By Laura (The Gluten-Free Traveller)

Recent research from the Celiac Disease Center at Columbia University Medical Center has found that the number of US patients seeking and receiving the small bowel biopsy is very low.

A huge percentage of people with celiac disease in the United States are undiagnosed. Whilst there are many countries around the world where biopsy rates and diagnosis rates are low, compared with people in Western Europe and Scandinavia for example, in the US people are less likely to be diagnosed.

These findings do not surprise me. Many of my gluten-free friends are not officially diagnosed and have never seeked a biopsy. I also know many other people who, whilst they suffer from text-book symptoms of celiac disease, refuse to go for a biopsy.

The research also found that some of these undiagnosed patients are actually meeting with a gastroenterologist and perhaps even having an endoscopy but they are still not getting the biopsy, which they need to get an official celiac diagnosis.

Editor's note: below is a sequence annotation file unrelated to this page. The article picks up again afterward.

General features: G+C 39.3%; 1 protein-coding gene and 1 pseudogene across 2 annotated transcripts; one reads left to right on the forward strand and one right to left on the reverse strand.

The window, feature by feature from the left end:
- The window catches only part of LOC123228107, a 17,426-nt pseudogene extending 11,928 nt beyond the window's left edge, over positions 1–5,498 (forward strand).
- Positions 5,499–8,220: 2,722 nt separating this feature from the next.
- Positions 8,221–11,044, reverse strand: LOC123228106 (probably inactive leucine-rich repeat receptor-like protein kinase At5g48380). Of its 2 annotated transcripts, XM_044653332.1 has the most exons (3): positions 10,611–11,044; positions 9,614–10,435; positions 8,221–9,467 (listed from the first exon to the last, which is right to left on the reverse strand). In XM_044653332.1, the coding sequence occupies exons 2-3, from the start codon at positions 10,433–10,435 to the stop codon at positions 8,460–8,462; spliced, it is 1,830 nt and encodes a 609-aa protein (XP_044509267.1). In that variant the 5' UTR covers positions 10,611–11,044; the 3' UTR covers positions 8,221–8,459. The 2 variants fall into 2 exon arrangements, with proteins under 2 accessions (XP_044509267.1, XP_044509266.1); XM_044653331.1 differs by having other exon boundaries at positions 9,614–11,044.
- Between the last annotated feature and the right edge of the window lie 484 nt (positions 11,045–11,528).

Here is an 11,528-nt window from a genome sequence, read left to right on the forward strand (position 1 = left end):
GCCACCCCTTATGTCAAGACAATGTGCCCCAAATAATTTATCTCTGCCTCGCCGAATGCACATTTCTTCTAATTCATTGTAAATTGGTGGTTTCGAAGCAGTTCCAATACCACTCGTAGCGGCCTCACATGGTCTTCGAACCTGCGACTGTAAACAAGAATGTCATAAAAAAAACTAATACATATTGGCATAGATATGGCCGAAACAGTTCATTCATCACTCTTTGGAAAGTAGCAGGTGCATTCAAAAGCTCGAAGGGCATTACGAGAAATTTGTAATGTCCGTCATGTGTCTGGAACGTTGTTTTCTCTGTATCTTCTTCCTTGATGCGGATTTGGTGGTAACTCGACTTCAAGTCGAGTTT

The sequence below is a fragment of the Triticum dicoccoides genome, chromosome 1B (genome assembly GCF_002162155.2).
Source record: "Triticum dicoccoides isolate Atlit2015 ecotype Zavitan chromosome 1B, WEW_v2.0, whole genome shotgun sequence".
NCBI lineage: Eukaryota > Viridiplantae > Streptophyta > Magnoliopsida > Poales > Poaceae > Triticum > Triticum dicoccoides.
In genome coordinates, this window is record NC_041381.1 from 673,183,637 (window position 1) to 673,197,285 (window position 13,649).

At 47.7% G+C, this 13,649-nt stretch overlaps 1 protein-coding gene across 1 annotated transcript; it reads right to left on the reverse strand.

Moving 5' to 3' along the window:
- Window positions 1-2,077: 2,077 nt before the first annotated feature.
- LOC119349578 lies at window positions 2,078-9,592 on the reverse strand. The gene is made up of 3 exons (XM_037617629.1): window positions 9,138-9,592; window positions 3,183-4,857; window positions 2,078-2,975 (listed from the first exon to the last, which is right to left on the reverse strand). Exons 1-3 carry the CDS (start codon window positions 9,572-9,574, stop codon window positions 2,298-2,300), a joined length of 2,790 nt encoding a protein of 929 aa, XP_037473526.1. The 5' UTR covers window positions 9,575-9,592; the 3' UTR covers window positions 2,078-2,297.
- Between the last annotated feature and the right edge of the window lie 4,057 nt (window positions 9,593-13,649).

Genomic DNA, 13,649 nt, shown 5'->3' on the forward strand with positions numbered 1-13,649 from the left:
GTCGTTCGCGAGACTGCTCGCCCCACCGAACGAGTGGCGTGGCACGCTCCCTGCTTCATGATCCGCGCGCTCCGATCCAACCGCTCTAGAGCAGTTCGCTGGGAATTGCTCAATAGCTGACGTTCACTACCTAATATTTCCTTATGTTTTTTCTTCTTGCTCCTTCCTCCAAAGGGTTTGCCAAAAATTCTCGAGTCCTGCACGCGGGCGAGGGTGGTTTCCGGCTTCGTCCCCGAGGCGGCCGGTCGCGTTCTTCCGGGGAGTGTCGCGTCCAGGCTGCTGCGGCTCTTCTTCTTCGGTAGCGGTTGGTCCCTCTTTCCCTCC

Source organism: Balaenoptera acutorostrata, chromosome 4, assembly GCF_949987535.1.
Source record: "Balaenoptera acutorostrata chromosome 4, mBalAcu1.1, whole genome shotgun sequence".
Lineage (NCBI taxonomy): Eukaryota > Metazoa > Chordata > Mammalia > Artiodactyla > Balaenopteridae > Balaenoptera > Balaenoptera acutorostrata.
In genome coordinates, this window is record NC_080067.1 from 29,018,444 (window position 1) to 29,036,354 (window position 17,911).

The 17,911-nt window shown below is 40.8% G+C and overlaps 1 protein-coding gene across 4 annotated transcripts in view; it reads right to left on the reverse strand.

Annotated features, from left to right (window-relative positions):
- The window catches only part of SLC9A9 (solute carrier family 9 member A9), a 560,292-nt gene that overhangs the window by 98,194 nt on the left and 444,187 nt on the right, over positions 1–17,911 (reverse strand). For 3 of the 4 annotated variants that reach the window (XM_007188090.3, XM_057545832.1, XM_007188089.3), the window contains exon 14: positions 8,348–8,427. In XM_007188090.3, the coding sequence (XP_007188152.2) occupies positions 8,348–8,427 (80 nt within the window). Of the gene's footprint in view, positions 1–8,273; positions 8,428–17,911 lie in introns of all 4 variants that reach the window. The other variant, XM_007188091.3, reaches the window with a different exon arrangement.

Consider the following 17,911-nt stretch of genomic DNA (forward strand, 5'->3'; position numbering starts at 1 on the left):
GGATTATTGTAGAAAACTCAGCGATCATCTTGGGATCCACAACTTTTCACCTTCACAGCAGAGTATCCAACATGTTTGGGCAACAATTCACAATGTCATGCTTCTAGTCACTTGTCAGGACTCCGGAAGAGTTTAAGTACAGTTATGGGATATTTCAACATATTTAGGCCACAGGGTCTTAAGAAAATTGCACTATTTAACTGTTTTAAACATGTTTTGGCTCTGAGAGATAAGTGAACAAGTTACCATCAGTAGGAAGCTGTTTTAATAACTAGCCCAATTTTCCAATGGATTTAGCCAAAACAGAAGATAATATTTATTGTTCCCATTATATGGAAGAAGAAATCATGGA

Why should this be the case?

I can think of a couple of possible reasons. My first thought is the often ridiculous cost of having a procedure such as this done in the US compared to other parts of the world. Personally, I was diagnosed in the UK. After meeting with a gastroenterologist and discussing my horrible symptoms, it was suggested that I may have celiac disease and it was recommended that I have a small bowel biopsy to find out. In a country where we have a National Health Service (NHS), this procedure wouldn’t cost me anything… so why wouldn’t I get it? I wanted a diagnosis. If my doctor had turned around and told me that she recommended I get a biopsy but that it would cost me $5000, perhaps I wouldn’t have been so eager to be officially diagnosed.

Another possibility is the culture of self-diagnosis in the US. Many people who have the realization that gluten is a problem simply take it out of their diet. This is of course logical to stop eating whatever is making you feel bad but the issues comes if you then decide you want a celiac diagnosis. You need to be eating gluten consistently to get a positive biopsy and for many the thought of going back to eating gluten for an official diagnosis just isn’t worth the pain.

Why do you think biopsy and in turn diagnosis rates are particularly low in the States? Did you get the biopsy?

 

http://www.newswise.com/articles/low-biopsy-rates-contribute-to-celiac-disease-underdiagnosis